I’ve found myself back at church, though I hadn’t gone in decades. The last time I remember going, I’d ditched out of youth group in search of some party with boys and booze. I imagine Jesus looking downwards, dejected, as my friends and I peeled off into the night.
I was raised in a non-religious household, though my parents introduced us to church and even went themselves for awhile. The one church was too Fire and Brimstone for one, the other too Hippy Dippy for the other. I liked the Hippy Dippy one best. We watched The Yellow Submarine and ate graham crackers heavy with cinnamon sugar. The crackers at the Fire and Brimstone church were plain, possibly saltines.
At the fun church, we got to draw all over a plain white belted robe with magic markers. While captivated wholly by the tale of poor Jacob stripped of his trippy robe and thrown into a pit by his own brothers, which I could easily imagine because I had an older brother, I was mostly thrilled to somehow win this robe as a take-home prize. I kept it folded neatly in the dress up box underneath my bed and wore it occasionally during solemn events, such as the front garden funeral for Sundance the hermit crab and, later, his brother Spicoli.
I don’t know why then that I wound up back at the Fire and Brimstone church a year or so later, alone and voluntarily to my recollection, though we all know how memories are holey and not to be trusted. I remember sitting around a table and closing my eyes tight when the sunday school teacher told us to ask Jesus to enter our hearts and feeling nothing but embarrassment for all of us.
And how on earth did I wind up back at church at the ripe age of 40, or is it that exactly? Is this what people do in middle age, like taking up exercise and paying bills on time and giving up booze and cigarettes? Let’s hedge our bets, play it safe where we can. No one lives forever, you know.
I’m pretty sure that giving up the drink led me to church in a roundabout way. Alcohol was a real spirit blocker and the god talk in early recovery never really bothered me because I picked up right where I left off. I don’t still have Jacob’s trippy robe, but I feel power and comfort in something bigger beyond my own little world. I feel tapped in to other people doing better by themselves and their families and the world at large. It’s intoxicating, ironically or maybe not.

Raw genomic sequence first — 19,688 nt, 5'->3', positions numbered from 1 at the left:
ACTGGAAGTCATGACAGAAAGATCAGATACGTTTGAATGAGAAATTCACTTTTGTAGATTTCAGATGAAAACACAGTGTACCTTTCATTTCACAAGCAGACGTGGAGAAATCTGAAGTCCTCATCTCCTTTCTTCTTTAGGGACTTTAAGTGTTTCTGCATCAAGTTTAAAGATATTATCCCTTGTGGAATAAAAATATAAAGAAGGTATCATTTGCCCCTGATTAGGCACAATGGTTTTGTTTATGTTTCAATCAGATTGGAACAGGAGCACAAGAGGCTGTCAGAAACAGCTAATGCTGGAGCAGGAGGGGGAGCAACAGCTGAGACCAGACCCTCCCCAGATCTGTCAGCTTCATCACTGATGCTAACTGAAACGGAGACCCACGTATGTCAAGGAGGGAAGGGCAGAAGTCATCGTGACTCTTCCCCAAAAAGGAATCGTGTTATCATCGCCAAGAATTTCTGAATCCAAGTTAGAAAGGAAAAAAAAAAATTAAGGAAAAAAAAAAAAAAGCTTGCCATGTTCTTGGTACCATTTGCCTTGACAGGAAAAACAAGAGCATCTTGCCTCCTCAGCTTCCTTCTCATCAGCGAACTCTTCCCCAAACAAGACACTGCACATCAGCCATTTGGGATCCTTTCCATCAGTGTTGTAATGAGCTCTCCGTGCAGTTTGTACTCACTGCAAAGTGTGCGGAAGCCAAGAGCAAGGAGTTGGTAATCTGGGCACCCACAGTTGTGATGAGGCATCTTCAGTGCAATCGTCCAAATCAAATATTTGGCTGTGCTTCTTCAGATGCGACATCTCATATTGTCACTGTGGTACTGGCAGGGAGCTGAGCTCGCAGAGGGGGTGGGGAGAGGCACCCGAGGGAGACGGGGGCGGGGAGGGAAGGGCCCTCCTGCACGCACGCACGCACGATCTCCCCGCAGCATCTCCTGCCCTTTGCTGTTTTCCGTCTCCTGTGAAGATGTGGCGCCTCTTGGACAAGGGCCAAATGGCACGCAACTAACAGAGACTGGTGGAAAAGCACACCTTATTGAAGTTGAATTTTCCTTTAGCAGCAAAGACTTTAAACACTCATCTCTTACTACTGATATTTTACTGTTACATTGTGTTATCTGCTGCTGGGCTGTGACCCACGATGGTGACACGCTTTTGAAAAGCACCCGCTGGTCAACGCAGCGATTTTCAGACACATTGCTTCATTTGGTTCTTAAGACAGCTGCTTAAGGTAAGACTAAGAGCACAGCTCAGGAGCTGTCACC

I wound up back at church to give my kids a hopefully well-rounded base for their own spirituality and for my own selfish reasons, though I don’t fully know what those are. A sense of community, maybe, or the feeling of connecting and giving back. The decision to try church again reminds me of when I quit drinking. It feels sudden yet a long time coming, with some purpose beyond grasp but instinctively accepted. It feels like the right place to be, though not without causing conflict in our household.
My husband married someone who didn’t go to church because Sundays were Hangover Days. We drove to Target in the late morning and joked it was our church, with Elvis belting out hymns on the radio. Many years later, his wife is this strange teetotaler who puts on work clothes voluntarily on a Sunday morning and drives the kids to church and isn’t around to paint the hallway or help out with yard work, though to be fair that may be for the best. It’s one more change to adapt to, and I have a hard time explaining to him or anyone why church? so I guess I am just attempting to do that here.